1 a secondary school (usually private)
2 an institution for the advancement of art or science or literature [syn: honorary society]
3 a school for special training
4 a learned establishment for the advancement of knowledge
EtymologyFrench académie < acadēmīa < (Akadēmia), a grove of trees and gymnasium outside of Athens where Plato taught; from the name of the supposed former owner of that estate, the Attic hero Akademos. Compare academe, academia, Akademeia.
- /əˈkædəmi/, /@"k
An academy (Greek Ἀκαδημία) is an institution of higher learning, research, or honorary membership. The name traces back to Plato's school of philosophy, founded approximately 385 BC at Akademia, a sanctuary of Athena, the goddess of wisdom, north of Athens.
The original AcademyBefore the Akademia was a school, and even before Cimon enclosed its precincts with a wall (Plutarch Life of Cimon xiii:7), it contained a sacred grove of olive trees dedicated to Athena, the goddess of wisdom, outside the city walls of ancient Athens (Thucydides ii:34). The archaic name for the site was Hekademia, which by classical times evolved into Akademia and was explained, at least as early as the beginning of the 6th century BC, by linking it to an Athenian hero, a legendary "Akademos". The site of the Academy was sacred to Athena and other immortals.
Plato's immediate successors as "scholarch" of the Academy were Speusippus (347-339 BC), Xenocrates (339-314 BC), Polemon (314-269 BC), Crates (ca. 269-266 BC), and Arcesilaus (ca. 266-240 BC). Later scholarchs include Lacydes of Cyrene, Carneades, Clitomachus, and Philo of Larissa ("the last undisputed head of the Academy"). Other notable members of the Academy include Aristotle, Heraclides Ponticus, Eudoxus of Cnidus, Philip of Opus, Crantor, and Antiochus of Ascalon.
The Neoplatonic Academy of Late Antiquitysee End of Hellenic Religion
After a lapse during the early Roman occupation, the Academy was refounded (Cameron 1965) as a new institution of some outstanding Platonists of late antiquity who called themselves "successors" (diadochoi,, but of Plato) and presented themselves as an uninterrupted tradition reaching back to Plato. However, there cannot have actually been any geographical, institutional, economic or personal continuity with the original Academy in the new organizational entity (Bechtle).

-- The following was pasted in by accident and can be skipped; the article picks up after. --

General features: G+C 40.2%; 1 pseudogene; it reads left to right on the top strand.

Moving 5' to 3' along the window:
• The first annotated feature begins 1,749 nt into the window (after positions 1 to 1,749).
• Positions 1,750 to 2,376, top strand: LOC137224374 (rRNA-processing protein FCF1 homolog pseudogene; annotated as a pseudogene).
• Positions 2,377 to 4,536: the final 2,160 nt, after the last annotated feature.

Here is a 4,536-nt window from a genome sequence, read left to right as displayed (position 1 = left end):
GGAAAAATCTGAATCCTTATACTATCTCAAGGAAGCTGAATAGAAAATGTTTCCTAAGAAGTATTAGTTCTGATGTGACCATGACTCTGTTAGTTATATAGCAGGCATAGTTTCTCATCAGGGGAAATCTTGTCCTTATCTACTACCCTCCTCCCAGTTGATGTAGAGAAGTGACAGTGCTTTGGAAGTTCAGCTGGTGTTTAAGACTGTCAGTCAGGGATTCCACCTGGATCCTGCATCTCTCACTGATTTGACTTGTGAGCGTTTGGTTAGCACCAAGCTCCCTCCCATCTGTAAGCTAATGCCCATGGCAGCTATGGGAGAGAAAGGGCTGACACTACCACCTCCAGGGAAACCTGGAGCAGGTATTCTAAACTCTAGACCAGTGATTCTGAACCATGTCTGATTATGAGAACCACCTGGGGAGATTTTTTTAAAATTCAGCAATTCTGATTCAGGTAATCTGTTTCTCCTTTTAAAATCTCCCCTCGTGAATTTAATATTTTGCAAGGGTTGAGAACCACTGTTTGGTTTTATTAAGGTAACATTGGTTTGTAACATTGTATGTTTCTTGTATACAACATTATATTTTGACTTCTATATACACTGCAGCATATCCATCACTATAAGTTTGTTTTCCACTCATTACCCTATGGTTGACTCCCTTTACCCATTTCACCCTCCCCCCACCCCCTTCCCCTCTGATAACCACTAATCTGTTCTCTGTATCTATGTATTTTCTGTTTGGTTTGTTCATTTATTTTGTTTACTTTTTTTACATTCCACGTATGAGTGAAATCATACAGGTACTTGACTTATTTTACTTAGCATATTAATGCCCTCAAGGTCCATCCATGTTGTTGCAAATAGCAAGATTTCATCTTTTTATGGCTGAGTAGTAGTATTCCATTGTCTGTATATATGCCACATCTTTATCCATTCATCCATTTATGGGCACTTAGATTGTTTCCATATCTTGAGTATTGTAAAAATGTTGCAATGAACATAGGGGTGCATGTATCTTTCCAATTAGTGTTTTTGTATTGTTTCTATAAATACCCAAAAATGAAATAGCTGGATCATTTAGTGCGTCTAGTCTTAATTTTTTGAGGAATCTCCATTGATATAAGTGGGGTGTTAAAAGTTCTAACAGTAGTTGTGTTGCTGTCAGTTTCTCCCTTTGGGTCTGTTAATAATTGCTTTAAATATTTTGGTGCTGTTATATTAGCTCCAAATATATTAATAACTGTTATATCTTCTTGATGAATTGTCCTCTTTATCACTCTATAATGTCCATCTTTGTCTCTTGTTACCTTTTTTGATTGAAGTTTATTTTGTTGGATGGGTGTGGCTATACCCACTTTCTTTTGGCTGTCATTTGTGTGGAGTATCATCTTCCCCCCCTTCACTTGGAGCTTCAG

The last "Greek" philosophers of the revived Academy in the 6th century were drawn from various parts of the Hellenistic cultural world and suggest the broad syncretism of the common culture (see koine): Five of the seven Academy philosophers mentioned by Agathias were Syriac in their cultural origin: Hermias and Diogenes (both from Phoenicia), Isidorus of Gaza, Damascius of Syria, Iamblichus of Coele-Syria and perhaps even Simplicius of Cilicia (Thiele).
The emperor Justinian closed the school in AD 529, a date that is often cited as the end of Antiquity. According to the sole witness, the historian Agathias, its remaining members looked for protection under the rule of Sassanid king Khosrau I in his capital at Ctesiphon, carrying with them precious scrolls of literature and philosophy, and to a lesser degree of science. After a peace treaty between the Persian and the Byzantine empire in 532 guaranteed their personal security (an early document in the history of freedom of religion), some members found sanctuary in the pagan stronghold of Harran, near Edessa. One of the last leading figures of this group was Simplicius, a pupil of Damascius, the last head of the Athenian school. The students of the Academy-in-exile, an authentic and important Neoplatonic school surviving at least until the 10th century, contributed to the Islamic preservation of Greek science and medicine, when Islamic forces took the area in the 7th century (Thiele). One of the earliest academies established in the east was the 7th century Academy of Gundishapur in Sassanid Persia.
Modern use of the term academy
Because of the tradition of intellectual brilliance associated with this institution, many groups have chosen to use the word "Academy" in their name.